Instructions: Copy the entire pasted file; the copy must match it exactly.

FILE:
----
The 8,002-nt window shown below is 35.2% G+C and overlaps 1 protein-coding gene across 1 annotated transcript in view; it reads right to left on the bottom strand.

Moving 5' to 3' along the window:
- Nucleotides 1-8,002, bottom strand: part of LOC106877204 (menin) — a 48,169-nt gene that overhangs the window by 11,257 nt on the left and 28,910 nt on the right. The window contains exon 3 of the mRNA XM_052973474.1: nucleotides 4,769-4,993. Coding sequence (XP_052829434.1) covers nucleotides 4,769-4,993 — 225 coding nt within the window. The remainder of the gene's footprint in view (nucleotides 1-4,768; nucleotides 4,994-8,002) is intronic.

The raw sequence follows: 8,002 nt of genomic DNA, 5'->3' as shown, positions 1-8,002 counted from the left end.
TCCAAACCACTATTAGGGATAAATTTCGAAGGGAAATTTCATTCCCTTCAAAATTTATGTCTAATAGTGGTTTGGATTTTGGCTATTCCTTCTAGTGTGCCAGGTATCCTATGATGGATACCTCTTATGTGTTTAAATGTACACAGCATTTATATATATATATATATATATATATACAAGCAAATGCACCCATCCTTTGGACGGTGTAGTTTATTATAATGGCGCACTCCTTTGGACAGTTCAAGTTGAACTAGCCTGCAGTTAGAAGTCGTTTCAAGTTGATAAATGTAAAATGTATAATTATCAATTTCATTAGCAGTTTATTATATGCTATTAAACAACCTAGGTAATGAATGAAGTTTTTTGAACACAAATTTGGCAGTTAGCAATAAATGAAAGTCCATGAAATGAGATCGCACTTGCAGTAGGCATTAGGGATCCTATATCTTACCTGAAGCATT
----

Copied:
The 8,002-nt window shown below is 35.2% G+C and overlaps 1 protein-coding gene across 1 annotated transcript in view; it reads right to left on the bottom strand.

Moving 5' to 3' along the window:
- Nucleotides 1-8,002, bottom strand: part of LOC106877204 (menin) — a 48,169-nt gene that overhangs the window by 11,257 nt on the left and 28,910 nt on the right. The window contains exon 3 of the mRNA XM_052973474.1: nucleotides 4,769-4,993. Coding sequence (XP_052829434.1) covers nucleotides 4,769-4,993 — 225 coding nt within the window. The remainder of the gene's footprint in view (nucleotides 1-4,768; nucleotides 4,994-8,002) is intronic.

The raw sequence follows: 8,002 nt of genomic DNA, 5'->3' as shown, positions 1-8,002 counted from the left end.
TCCAAACCACTATTAGGGATAAATTTCGAAGGGAAATTTCATTCCCTTCAAAATTTATGTCTAATAGTGGTTTGGATTTTGGCTATTCCTTCTAGTGTGCCAGGTATCCTATGATGGATACCTCTTATGTGTTTAAATGTACACAGCATTTATATATATATATATATATATATATACAAGCAAATGCACCCATCCTTTGGACGGTGTAGTTTATTATAATGGCGCACTCCTTTGGACAGTTCAAGTTGAACTAGCCTGCAGTTAGAAGTCGTTTCAAGTTGATAAATGTAAAATGTATAATTATCAATTTCATTAGCAGTTTATTATATGCTATTAAACAACCTAGGTAATGAATGAAGTTTTTTGAACACAAATTTGGCAGTTAGCAATAAATGAAAGTCCATGAAATGAGATCGCACTTGCAGTAGGCATTAGGGATCCTATATCTTACCTGAAGCATT